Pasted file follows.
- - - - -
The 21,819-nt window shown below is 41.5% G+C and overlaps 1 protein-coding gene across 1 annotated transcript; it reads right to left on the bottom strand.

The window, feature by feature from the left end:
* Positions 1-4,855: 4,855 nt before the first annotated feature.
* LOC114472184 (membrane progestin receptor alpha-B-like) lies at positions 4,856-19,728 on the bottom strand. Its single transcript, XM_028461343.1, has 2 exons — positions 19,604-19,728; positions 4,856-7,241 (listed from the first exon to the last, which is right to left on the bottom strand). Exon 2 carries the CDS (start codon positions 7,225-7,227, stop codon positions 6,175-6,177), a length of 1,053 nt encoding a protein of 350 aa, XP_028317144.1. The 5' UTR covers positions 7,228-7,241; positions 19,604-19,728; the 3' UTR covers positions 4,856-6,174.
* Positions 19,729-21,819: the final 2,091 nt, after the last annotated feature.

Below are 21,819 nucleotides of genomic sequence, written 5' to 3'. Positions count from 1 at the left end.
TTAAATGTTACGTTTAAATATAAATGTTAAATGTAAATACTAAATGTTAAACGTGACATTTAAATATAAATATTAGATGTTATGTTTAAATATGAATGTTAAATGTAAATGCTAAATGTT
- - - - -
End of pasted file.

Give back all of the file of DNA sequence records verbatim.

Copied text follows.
The 21,819-nt window shown below is 41.5% G+C and overlaps 1 protein-coding gene across 1 annotated transcript; it reads right to left on the bottom strand.

The window, feature by feature from the left end:
* Positions 1-4,855: 4,855 nt before the first annotated feature.
* LOC114472184 (membrane progestin receptor alpha-B-like) lies at positions 4,856-19,728 on the bottom strand. Its single transcript, XM_028461343.1, has 2 exons — positions 19,604-19,728; positions 4,856-7,241 (listed from the first exon to the last, which is right to left on the bottom strand). Exon 2 carries the CDS (start codon positions 7,225-7,227, stop codon positions 6,175-6,177), a length of 1,053 nt encoding a protein of 350 aa, XP_028317144.1. The 5' UTR covers positions 7,228-7,241; positions 19,604-19,728; the 3' UTR covers positions 4,856-6,174.
* Positions 19,729-21,819: the final 2,091 nt, after the last annotated feature.

Below are 21,819 nucleotides of genomic sequence, written 5' to 3'. Positions count from 1 at the left end.
TTAAATGTTACGTTTAAATATAAATGTTAAATGTAAATACTAAATGTTAAACGTGACATTTAAATATAAATATTAGATGTTATGTTTAAATATGAATGTTAAATGTAAATGCTAAATGTT